Friday, October 15, 2010
Taking air out of MJ's 100-point claim
By John Hollinger
Could Michael Jordan score 100 points in a game with today’s more permissive rules for driving ballhandlers? He said he could in a recent interview, but looking at things more closely sheds serious doubt on his claim. While Jordan indeed would have benefited from today’s officiating approach, other trends -- most notably the dramatic slowing of pace over the past two decades -- would work against him. Additionally, as great a scorer as Jordan was, he would need a phenomenal increase in his scoring rates to get anywhere near the century mark. Let’s look at the numbers:
Jordan's best season was the 37.1 ppg he averaged in 1986-87. That season the Bulls played the league's slowest pace but still played 3.1 possessions per game more than the average team in 2009-10. Even if the Bulls of that season had dramatically increased their pace to play at a league-average level, Jordan would lose about 3.3 percent of his output (after adjusting to the slower pace of today’s game), other things being equal, and end up at 35.9 points per game.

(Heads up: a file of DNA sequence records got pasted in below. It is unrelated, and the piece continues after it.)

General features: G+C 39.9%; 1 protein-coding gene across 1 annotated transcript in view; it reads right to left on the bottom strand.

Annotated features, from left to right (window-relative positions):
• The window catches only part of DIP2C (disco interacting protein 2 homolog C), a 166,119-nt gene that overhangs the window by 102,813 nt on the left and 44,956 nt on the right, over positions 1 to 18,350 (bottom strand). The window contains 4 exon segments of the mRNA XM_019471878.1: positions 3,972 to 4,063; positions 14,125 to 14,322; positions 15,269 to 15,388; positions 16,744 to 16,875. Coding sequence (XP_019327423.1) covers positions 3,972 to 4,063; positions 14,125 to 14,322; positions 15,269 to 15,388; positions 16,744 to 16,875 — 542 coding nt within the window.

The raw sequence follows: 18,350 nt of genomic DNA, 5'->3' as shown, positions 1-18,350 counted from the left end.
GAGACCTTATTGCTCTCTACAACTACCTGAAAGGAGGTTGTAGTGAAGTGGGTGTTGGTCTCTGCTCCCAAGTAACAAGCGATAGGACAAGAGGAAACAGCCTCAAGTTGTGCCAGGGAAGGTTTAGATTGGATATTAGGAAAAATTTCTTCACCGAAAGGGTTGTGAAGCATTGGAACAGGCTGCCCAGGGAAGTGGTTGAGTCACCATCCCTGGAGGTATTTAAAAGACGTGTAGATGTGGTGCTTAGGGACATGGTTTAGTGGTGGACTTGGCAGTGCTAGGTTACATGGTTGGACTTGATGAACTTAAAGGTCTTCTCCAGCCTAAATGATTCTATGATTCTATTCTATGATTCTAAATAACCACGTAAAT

Let's try to offset against his claim he'd score more easily against today's defenses. It's difficult to imagine him getting the rock much more -- he had the second-highest pace-adjusted Usage Rate in history in 1986-87 and by far the highest of his career -- but suppose he eked out one percent more under today's rules.
Further, suppose that he was so massively effective with today's rules that he led the league in TS% at 66.0 rather than his final mark of 56.2 -- this would be a gargantuan leap, but humor me and suppose it happened.
Assuming all that, 2010 Jordan would have ended up at 44.8 points per game -- still well south of Wilt's record, let alone a hundred. If we put in a slightly less wildly optimistic assumption about TS% -- let's say that he benefited from the hand-checking rules enough to get a 5.2-point bump in TS%, to his career-high of 61.4 -- that puts him at 39.6 points per game.
Which is awesome, of course. But if he could have scored a hundred with today's rules, you'd think he'd at least have come close in the faster-paced days of yore. And the closest he ever came (69 against Cleveland in 1990) was still 31 points short, even with an extra five minutes for overtime.